Generally, the grandparent must show that:

  • A meaningful relationship exists between the child and the grandparent
  • That grandparent visitation would be in the child’s best interest
  • And that denying grandparent visitation would harm the child

Impact Of Abuse Or Endangerment Allegations On Visitation Arrangements

Visitation arrangements may be drastically changed in cases of abuse or endangerment allegations. Depending on the situation, courts may order supervised visits or put in place other protective measures for the child’s safety.

Visitation may also be suspended pending further investigation or until the situation is resolved in family court.

Hire An Unbundled Family Law Attorney To Safeguard Your Visitation Rights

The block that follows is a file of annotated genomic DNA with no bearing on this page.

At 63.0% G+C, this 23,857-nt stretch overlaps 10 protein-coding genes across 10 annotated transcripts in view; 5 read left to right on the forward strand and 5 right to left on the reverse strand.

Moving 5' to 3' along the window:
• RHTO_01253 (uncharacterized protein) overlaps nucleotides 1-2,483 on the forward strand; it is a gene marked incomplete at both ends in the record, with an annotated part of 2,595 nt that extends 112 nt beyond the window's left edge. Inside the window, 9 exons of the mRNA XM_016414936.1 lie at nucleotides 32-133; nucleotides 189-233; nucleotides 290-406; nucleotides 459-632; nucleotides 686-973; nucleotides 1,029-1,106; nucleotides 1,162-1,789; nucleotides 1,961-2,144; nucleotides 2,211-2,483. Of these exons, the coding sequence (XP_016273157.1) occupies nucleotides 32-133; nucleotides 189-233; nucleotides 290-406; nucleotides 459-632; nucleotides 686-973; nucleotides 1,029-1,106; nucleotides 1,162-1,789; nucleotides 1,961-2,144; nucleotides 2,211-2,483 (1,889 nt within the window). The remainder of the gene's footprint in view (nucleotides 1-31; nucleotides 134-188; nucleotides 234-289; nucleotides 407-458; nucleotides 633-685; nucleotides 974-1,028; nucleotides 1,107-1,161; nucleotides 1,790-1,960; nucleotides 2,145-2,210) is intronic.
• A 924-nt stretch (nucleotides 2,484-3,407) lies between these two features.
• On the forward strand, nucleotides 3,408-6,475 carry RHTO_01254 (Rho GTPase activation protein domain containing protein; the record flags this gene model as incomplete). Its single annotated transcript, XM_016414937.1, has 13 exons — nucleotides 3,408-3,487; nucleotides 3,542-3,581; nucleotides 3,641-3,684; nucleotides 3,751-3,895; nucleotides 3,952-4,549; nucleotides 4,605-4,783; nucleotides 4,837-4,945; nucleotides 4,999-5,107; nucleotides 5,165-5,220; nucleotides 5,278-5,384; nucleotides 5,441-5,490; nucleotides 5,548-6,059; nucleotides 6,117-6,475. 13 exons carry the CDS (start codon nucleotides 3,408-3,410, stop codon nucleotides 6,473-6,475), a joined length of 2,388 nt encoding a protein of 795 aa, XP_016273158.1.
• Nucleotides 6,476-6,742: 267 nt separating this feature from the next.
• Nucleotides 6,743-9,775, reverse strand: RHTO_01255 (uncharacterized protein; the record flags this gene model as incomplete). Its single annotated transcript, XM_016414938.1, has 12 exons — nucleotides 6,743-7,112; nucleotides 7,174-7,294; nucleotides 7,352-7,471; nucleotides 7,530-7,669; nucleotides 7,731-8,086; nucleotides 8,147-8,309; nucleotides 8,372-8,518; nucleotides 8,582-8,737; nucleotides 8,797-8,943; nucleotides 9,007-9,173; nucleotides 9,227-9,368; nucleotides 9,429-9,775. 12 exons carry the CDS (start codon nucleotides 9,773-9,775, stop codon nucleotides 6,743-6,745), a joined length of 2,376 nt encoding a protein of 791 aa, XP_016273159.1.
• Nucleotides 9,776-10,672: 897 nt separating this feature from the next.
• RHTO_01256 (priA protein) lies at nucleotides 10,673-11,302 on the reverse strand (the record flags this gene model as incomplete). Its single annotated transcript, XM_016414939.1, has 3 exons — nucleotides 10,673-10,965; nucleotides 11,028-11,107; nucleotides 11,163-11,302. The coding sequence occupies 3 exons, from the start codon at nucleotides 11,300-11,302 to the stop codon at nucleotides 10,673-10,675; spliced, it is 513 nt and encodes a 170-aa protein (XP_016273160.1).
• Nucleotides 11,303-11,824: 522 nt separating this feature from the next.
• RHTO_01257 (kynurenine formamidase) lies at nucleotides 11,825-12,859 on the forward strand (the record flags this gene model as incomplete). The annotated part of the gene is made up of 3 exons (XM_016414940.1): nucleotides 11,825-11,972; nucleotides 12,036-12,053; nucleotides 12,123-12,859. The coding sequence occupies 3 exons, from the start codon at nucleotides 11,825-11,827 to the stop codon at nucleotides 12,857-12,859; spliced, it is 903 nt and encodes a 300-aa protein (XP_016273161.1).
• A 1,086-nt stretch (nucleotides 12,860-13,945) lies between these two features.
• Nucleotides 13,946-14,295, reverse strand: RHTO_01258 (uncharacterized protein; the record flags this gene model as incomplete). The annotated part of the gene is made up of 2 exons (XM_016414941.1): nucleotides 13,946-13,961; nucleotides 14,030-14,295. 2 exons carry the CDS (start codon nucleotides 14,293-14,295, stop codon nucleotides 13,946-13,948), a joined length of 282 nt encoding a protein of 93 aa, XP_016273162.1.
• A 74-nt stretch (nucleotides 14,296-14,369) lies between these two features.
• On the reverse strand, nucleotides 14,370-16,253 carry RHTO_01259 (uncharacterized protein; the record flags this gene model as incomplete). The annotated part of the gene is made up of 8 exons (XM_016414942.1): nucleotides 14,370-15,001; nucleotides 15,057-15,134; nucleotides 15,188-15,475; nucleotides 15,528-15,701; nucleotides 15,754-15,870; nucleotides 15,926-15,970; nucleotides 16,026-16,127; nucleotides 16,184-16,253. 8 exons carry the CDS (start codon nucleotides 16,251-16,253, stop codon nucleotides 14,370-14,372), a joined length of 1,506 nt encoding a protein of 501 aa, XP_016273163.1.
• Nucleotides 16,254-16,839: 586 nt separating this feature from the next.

As a parent, you want to respect and protect your visitation rights. Unfortunately, navigating the legal system can be complex and costly.

Without the help of a lawyer, your visitation rights could be jeopardized, and you might not even know it. You need someone who understands the legal system and will fight for your parent’s rights.

Let an unbundled family law attorney fight for your visitation rights. This will give you peace of mind knowing that somebody is on your side looking out for your best interest.

Unbundled legal services may not be suitable for all cases. Still, they can provide great value if you only need limited assistance from an experienced family law attorney.

The legal fees an unbundled attorney charges are affordable, ranging from $500 to $1500. In contrast, a typical lawyer may charge $5000 or higher.

Contact an unbundled family law attorney to protect your visitation rights.